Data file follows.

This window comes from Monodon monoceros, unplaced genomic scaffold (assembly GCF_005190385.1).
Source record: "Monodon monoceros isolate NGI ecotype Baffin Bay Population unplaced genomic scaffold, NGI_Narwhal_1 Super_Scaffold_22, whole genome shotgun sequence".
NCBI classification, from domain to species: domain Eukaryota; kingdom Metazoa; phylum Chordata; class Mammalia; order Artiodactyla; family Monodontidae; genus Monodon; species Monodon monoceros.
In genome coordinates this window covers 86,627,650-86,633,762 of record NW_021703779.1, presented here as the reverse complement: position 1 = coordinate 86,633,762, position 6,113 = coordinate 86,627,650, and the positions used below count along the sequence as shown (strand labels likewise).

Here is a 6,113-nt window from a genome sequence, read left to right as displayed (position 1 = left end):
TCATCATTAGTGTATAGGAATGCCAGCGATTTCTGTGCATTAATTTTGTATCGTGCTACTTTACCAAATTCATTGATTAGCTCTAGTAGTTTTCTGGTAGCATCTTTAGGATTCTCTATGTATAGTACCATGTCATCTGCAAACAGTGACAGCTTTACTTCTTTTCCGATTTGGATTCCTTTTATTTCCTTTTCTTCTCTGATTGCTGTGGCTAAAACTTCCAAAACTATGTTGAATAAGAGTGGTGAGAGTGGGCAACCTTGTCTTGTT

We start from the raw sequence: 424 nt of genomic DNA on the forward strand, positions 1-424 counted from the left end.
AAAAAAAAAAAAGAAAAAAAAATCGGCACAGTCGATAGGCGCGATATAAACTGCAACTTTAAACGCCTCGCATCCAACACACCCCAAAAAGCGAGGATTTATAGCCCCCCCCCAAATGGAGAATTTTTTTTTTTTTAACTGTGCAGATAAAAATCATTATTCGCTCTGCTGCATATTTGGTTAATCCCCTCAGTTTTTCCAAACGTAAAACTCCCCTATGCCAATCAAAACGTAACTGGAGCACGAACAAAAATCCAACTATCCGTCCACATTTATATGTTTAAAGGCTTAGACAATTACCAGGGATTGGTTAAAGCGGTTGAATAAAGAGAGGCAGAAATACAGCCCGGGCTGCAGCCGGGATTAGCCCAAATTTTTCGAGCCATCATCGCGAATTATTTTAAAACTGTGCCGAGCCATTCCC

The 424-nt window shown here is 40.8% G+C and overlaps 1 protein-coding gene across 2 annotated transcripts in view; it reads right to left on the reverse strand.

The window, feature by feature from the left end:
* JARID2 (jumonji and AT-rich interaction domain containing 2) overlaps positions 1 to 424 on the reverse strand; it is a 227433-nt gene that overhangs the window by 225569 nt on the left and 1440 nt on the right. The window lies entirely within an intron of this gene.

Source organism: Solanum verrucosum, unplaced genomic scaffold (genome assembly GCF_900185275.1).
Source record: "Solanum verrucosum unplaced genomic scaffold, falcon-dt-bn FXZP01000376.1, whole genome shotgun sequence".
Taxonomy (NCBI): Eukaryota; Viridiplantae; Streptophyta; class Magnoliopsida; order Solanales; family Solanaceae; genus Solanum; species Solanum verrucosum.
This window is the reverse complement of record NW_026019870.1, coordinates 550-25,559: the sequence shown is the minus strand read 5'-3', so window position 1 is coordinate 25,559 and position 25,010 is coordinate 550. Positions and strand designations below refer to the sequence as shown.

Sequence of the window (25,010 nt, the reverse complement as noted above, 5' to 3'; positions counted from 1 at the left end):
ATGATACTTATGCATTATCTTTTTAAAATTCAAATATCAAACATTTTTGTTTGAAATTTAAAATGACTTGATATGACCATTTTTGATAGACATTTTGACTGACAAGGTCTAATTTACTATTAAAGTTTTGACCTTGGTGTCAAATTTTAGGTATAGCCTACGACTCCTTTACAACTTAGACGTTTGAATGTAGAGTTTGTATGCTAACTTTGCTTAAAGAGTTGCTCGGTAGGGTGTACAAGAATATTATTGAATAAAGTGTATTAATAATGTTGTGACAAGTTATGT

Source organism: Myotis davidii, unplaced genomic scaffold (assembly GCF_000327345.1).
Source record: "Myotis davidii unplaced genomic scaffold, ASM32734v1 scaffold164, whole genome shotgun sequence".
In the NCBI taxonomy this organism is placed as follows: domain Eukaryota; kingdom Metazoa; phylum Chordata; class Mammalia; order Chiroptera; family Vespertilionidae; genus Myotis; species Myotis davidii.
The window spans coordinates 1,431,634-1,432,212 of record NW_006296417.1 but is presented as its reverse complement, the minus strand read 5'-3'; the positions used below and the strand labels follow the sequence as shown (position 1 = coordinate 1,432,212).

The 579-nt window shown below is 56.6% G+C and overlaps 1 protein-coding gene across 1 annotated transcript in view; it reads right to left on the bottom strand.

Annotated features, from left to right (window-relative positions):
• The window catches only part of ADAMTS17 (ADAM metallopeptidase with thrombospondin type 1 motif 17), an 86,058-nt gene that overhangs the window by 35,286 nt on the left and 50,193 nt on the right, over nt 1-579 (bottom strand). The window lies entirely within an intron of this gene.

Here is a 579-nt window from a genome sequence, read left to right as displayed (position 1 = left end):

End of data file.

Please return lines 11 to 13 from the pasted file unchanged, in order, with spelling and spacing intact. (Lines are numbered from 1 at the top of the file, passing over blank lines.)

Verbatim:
* JARID2 (jumonji and AT-rich interaction domain containing 2) overlaps positions 1 to 424 on the reverse strand; it is a 227433-nt gene that overhangs the window by 225569 nt on the left and 1440 nt on the right. The window lies entirely within an intron of this gene.

Source organism: Solanum verrucosum, unplaced genomic scaffold (genome assembly GCF_900185275.1).
Source record: "Solanum verrucosum unplaced genomic scaffold, falcon-dt-bn FXZP01000376.1, whole genome shotgun sequence".